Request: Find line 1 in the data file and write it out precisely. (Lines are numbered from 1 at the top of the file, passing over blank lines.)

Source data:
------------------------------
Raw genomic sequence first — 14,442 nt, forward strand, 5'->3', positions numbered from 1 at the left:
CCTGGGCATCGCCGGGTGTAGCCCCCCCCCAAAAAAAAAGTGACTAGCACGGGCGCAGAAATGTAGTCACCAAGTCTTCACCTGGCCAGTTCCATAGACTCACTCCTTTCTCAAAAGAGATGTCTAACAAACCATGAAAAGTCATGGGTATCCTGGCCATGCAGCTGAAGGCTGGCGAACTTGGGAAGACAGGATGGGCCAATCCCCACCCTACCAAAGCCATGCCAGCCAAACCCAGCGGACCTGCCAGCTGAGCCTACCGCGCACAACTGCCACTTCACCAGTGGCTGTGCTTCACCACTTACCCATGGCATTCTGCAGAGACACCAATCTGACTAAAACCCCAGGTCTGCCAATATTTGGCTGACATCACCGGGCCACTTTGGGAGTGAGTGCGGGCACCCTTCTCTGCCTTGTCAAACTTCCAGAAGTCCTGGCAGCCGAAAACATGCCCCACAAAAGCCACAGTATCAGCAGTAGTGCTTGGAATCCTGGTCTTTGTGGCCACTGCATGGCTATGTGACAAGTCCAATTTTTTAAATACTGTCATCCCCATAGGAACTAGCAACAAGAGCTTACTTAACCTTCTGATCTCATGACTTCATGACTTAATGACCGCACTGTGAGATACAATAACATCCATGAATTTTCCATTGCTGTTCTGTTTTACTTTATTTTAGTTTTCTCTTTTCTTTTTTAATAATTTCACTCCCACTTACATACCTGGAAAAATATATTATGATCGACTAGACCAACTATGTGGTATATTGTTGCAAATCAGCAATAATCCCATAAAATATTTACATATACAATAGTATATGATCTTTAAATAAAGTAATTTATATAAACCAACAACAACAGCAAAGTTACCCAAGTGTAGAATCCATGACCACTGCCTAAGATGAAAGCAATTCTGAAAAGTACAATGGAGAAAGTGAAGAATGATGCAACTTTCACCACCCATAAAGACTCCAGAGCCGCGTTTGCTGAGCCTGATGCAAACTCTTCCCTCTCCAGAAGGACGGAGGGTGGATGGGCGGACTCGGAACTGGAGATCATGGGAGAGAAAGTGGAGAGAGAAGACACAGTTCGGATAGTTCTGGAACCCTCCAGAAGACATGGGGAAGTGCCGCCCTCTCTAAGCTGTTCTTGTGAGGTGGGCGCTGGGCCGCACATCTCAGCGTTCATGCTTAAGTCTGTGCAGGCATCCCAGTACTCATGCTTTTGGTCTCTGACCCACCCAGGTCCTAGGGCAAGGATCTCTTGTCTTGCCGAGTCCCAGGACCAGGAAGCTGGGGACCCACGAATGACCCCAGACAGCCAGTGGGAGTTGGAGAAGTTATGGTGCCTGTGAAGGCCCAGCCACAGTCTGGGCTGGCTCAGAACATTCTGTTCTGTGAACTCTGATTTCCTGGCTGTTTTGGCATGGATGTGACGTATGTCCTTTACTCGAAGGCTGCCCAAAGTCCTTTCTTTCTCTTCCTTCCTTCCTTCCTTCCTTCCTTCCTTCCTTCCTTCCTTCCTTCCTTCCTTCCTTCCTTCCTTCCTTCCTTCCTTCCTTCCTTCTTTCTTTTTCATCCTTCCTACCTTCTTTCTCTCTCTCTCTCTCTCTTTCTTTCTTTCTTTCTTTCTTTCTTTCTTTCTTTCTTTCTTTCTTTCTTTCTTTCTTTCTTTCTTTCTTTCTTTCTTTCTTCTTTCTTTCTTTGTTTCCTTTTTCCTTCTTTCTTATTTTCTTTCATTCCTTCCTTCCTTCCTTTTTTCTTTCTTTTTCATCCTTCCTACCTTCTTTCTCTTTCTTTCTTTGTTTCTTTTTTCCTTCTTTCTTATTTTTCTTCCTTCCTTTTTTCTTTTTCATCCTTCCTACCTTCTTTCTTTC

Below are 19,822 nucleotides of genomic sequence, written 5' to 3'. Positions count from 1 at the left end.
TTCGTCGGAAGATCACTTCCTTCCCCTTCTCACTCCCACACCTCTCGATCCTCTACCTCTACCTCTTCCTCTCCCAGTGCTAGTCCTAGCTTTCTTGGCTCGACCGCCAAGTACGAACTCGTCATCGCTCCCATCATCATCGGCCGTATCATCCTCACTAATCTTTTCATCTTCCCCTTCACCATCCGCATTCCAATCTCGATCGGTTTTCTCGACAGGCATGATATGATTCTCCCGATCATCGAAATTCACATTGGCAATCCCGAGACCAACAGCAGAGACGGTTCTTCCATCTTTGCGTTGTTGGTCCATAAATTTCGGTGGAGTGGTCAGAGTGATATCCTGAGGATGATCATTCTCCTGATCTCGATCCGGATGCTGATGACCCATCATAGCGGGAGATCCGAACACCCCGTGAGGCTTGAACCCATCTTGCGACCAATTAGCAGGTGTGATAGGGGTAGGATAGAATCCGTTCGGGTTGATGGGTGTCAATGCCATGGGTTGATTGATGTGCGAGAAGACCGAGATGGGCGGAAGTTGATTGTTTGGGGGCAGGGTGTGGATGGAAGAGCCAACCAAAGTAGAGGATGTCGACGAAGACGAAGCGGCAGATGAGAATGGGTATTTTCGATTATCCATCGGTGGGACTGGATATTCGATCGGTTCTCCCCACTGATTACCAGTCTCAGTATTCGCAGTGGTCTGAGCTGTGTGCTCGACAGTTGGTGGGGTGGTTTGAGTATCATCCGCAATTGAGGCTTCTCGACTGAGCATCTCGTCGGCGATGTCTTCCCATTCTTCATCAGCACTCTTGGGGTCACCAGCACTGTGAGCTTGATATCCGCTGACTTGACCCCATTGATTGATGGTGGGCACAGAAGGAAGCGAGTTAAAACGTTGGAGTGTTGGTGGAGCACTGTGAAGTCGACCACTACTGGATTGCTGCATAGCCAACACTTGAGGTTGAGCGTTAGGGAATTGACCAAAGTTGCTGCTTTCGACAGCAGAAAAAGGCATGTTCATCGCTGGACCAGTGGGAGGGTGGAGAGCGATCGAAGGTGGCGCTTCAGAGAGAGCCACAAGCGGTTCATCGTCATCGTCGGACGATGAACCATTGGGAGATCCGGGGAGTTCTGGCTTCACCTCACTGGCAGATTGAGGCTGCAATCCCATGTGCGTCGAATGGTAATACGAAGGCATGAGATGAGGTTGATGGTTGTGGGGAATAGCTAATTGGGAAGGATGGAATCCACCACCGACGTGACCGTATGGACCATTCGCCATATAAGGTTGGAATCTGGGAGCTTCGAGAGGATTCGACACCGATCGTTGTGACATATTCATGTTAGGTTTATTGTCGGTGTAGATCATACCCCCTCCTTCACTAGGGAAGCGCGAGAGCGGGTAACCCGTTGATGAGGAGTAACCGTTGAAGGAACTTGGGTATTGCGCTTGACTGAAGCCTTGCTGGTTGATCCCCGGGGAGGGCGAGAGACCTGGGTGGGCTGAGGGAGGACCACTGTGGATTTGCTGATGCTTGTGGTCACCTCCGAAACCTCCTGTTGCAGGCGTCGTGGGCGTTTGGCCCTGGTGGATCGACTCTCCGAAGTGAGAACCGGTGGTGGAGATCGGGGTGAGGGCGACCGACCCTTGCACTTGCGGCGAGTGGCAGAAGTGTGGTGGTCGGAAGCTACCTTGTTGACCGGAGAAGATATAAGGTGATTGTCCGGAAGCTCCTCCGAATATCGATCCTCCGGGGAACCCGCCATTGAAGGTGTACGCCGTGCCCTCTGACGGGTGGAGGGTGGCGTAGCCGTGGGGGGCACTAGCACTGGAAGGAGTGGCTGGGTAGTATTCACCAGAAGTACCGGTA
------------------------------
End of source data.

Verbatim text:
Raw genomic sequence first — 14,442 nt, forward strand, 5'->3', positions numbered from 1 at the left: